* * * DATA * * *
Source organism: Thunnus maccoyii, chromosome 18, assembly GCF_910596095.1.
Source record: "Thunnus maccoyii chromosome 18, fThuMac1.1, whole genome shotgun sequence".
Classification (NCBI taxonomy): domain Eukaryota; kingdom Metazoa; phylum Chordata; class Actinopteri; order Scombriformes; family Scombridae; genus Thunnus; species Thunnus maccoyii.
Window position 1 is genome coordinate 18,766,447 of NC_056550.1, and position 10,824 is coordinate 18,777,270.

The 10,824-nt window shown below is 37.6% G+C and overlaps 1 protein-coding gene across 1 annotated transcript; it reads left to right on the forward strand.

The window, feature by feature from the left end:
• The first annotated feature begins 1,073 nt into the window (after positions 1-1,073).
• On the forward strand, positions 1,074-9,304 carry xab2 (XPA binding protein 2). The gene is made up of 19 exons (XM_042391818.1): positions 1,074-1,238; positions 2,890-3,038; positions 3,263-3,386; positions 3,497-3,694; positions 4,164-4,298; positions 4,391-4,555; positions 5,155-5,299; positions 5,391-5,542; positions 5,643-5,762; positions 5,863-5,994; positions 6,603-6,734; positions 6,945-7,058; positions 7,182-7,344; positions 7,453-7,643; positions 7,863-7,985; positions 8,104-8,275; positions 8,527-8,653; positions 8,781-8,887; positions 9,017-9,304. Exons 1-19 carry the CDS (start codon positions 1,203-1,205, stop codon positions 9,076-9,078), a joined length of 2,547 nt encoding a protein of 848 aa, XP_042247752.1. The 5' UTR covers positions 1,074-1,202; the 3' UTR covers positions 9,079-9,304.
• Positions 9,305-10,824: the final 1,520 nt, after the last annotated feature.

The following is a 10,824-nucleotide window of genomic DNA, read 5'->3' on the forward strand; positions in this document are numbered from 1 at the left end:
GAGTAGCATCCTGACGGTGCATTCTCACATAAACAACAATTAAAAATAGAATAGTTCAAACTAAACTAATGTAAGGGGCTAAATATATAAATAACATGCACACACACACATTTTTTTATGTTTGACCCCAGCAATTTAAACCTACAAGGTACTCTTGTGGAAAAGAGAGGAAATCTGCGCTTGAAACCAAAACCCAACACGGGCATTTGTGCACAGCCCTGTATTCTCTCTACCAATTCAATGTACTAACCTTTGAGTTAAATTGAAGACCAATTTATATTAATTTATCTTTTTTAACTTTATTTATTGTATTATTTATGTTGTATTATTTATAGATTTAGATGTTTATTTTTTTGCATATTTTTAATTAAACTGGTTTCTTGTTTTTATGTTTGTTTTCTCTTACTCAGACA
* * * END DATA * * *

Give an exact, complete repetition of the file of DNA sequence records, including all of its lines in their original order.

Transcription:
Source organism: Thunnus maccoyii, chromosome 18, assembly GCF_910596095.1.
Source record: "Thunnus maccoyii chromosome 18, fThuMac1.1, whole genome shotgun sequence".
Classification (NCBI taxonomy): domain Eukaryota; kingdom Metazoa; phylum Chordata; class Actinopteri; order Scombriformes; family Scombridae; genus Thunnus; species Thunnus maccoyii.
Window position 1 is genome coordinate 18,766,447 of NC_056550.1, and position 10,824 is coordinate 18,777,270.

The 10,824-nt window shown below is 37.6% G+C and overlaps 1 protein-coding gene across 1 annotated transcript; it reads left to right on the forward strand.

The window, feature by feature from the left end:
• The first annotated feature begins 1,073 nt into the window (after positions 1-1,073).
• On the forward strand, positions 1,074-9,304 carry xab2 (XPA binding protein 2). The gene is made up of 19 exons (XM_042391818.1): positions 1,074-1,238; positions 2,890-3,038; positions 3,263-3,386; positions 3,497-3,694; positions 4,164-4,298; positions 4,391-4,555; positions 5,155-5,299; positions 5,391-5,542; positions 5,643-5,762; positions 5,863-5,994; positions 6,603-6,734; positions 6,945-7,058; positions 7,182-7,344; positions 7,453-7,643; positions 7,863-7,985; positions 8,104-8,275; positions 8,527-8,653; positions 8,781-8,887; positions 9,017-9,304. Exons 1-19 carry the CDS (start codon positions 1,203-1,205, stop codon positions 9,076-9,078), a joined length of 2,547 nt encoding a protein of 848 aa, XP_042247752.1. The 5' UTR covers positions 1,074-1,202; the 3' UTR covers positions 9,079-9,304.
• Positions 9,305-10,824: the final 1,520 nt, after the last annotated feature.

The following is a 10,824-nucleotide window of genomic DNA, read 5'->3' on the forward strand; positions in this document are numbered from 1 at the left end:
GAGTAGCATCCTGACGGTGCATTCTCACATAAACAACAATTAAAAATAGAATAGTTCAAACTAAACTAATGTAAGGGGCTAAATATATAAATAACATGCACACACACACATTTTTTTATGTTTGACCCCAGCAATTTAAACCTACAAGGTACTCTTGTGGAAAAGAGAGGAAATCTGCGCTTGAAACCAAAACCCAACACGGGCATTTGTGCACAGCCCTGTATTCTCTCTACCAATTCAATGTACTAACCTTTGAGTTAAATTGAAGACCAATTTATATTAATTTATCTTTTTTAACTTTATTTATTGTATTATTTATGTTGTATTATTTATAGATTTAGATGTTTATTTTTTTGCATATTTTTAATTAAACTGGTTTCTTGTTTTTATGTTTGTTTTCTCTTACTCAGACA